Although these feelings are often intense during heroin withdrawal, they tend to become less intense once the withdrawal stage is over. If you are withdrawing in a treatment facility, make the most of the support offered, and try and have support arranged in the community when your stay is over.

If the feelings of depression or distress do not pass, you should see your doctor for appropriate treatment.

Aches and Pains

Part of the way heroin works is to block the body's pain pathways. When you withdraw from heroin, there is a rebound effect, and you feel achy, particularly in the back and legs, and feel more sensitive to pain.

Excessive Bodily Fluids

As you go through heroin withdrawal, you may experience an overproduction of bodily fluids, such as sweat, tears, and a runny nose. You may also notice your hairs standing on end. As with other physical withdrawal symptoms, these responses are part of your body bringing itself into balance.

Diarrhea and Stomach Pain

Diarrhea or loose, watery, and frequent bowel movements are also common with heroin withdrawal. These symptoms may be accompanied by stomach pain caused by spasms in the digestive system. The discomfort of diarrhea stomach pain and fears about having "accidents" may make it difficult to go about your regular routine.

Nausea and Vomiting

Although these symptoms are distressing, nausea and vomiting are normal aspects of heroin withdrawal. It wears you out, makes you feel very uncomfortable, puts you off your food, and keeps you close to the bathroom.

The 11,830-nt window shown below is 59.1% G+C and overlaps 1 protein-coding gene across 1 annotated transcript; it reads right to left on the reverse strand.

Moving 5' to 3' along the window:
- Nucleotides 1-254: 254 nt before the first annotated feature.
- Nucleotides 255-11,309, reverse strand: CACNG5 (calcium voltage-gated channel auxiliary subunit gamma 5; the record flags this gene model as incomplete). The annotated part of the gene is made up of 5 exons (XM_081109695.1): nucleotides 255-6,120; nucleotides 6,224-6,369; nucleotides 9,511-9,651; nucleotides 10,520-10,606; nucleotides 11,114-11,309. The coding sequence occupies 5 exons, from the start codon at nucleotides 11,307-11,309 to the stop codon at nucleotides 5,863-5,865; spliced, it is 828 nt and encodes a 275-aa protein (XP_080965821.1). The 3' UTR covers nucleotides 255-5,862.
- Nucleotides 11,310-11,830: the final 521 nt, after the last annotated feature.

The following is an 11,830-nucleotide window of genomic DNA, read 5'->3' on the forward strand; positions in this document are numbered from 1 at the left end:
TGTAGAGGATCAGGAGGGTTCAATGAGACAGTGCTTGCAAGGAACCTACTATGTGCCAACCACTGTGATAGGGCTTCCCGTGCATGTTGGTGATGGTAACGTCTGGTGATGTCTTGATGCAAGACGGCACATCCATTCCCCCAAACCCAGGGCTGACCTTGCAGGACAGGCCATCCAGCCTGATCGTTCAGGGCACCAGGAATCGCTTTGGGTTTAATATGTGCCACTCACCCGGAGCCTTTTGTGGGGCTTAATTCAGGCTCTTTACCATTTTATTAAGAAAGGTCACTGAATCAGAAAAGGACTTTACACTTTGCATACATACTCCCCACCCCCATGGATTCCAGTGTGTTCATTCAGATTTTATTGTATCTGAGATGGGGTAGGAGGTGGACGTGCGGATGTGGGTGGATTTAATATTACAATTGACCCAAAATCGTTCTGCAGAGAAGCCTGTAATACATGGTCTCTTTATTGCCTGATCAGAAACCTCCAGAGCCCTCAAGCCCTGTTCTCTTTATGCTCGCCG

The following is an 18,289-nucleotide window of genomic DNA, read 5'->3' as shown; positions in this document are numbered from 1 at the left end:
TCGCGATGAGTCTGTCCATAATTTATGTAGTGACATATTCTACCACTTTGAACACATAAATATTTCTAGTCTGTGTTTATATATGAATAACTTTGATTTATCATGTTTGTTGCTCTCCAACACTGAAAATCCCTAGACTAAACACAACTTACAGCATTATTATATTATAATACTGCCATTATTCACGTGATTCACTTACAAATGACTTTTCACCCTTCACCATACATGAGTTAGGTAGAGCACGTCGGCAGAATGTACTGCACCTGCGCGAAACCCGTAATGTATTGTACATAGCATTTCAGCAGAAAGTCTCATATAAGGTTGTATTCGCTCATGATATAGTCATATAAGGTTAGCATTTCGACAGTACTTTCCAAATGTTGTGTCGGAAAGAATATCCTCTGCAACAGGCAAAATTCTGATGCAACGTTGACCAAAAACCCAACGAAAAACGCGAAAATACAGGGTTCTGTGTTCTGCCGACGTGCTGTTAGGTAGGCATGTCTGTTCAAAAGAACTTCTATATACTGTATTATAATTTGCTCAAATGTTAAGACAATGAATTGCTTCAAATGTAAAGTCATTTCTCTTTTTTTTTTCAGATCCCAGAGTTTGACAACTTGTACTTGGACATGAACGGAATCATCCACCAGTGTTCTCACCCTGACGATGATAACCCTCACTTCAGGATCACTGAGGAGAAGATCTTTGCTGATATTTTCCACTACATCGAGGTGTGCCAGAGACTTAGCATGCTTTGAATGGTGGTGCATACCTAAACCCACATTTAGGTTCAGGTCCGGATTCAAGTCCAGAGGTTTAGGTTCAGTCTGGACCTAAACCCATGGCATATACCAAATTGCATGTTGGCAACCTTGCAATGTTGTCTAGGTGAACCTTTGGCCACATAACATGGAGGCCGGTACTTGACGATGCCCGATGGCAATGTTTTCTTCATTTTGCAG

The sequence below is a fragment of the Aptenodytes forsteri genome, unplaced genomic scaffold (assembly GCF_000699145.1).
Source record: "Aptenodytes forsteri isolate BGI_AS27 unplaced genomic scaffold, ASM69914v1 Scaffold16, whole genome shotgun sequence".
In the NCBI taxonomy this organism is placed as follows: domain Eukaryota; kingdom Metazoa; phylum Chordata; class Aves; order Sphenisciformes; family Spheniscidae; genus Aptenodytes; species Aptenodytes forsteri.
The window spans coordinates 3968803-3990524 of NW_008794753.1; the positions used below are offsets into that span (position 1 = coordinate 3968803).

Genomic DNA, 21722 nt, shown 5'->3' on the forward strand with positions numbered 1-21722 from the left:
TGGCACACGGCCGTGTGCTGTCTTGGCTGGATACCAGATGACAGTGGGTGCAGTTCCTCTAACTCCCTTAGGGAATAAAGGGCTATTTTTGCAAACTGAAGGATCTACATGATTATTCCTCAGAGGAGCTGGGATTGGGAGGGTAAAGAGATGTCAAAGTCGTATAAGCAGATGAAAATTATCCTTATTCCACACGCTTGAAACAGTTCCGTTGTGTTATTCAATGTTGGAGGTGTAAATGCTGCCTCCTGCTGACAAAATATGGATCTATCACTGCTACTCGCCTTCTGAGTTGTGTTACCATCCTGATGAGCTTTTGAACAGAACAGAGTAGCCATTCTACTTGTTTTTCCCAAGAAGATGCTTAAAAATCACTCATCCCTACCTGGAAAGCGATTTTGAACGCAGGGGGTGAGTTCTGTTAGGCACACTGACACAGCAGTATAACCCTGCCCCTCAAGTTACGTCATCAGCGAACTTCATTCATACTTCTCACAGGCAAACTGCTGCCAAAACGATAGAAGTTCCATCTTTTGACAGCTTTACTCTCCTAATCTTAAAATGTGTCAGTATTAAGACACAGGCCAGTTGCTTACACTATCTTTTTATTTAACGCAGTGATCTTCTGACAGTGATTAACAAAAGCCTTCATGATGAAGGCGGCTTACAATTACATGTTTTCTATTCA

Restlessness and Sleep Problems

People going through heroin withdrawal often experience restlessness, which, coupled with anxiety and insomnia, can make you feel agitated. Heroin withdrawal often causes sleep problems, particularly insomnia (having trouble getting to sleep or staying asleep). Yawning is also common.

Coping & Relief

While heroin withdrawal can be intense and uncomfortable, the worst of the symptoms usually pass within a week. During this time, there are some things that you can do to help yourself feel more comfortable.

  • Ask for help: Whether you are getting support at home from someone you trust or going to a treatment facility, you should have the support you can rely on as you go through withdrawal. Having someone with you can ensure that you are safe and have someone to talk to about what you are experiencing.
  • Stay hydrated: Because the withdrawal process is usually accompanied by vomiting and diarrhea, it is important to make sure that you are taking in enough fluids to avoid becoming dehydrated.
  • Stay busy: Make sure that you have a way to stay occupied during your withdrawal. Watching television or movies is a good choice, especially since you probably won't be feeling well physically for at least a few days. If you have a friend there to help, you can even plan brief activities outside of the house as you start to feel a little better.
  • Manage symptoms with OTC medications. Over-the-counter pain relievers and antidiarrheals can help keep your fever, pain, and diarrhea in check, but always be sure to only take the indicated dosages.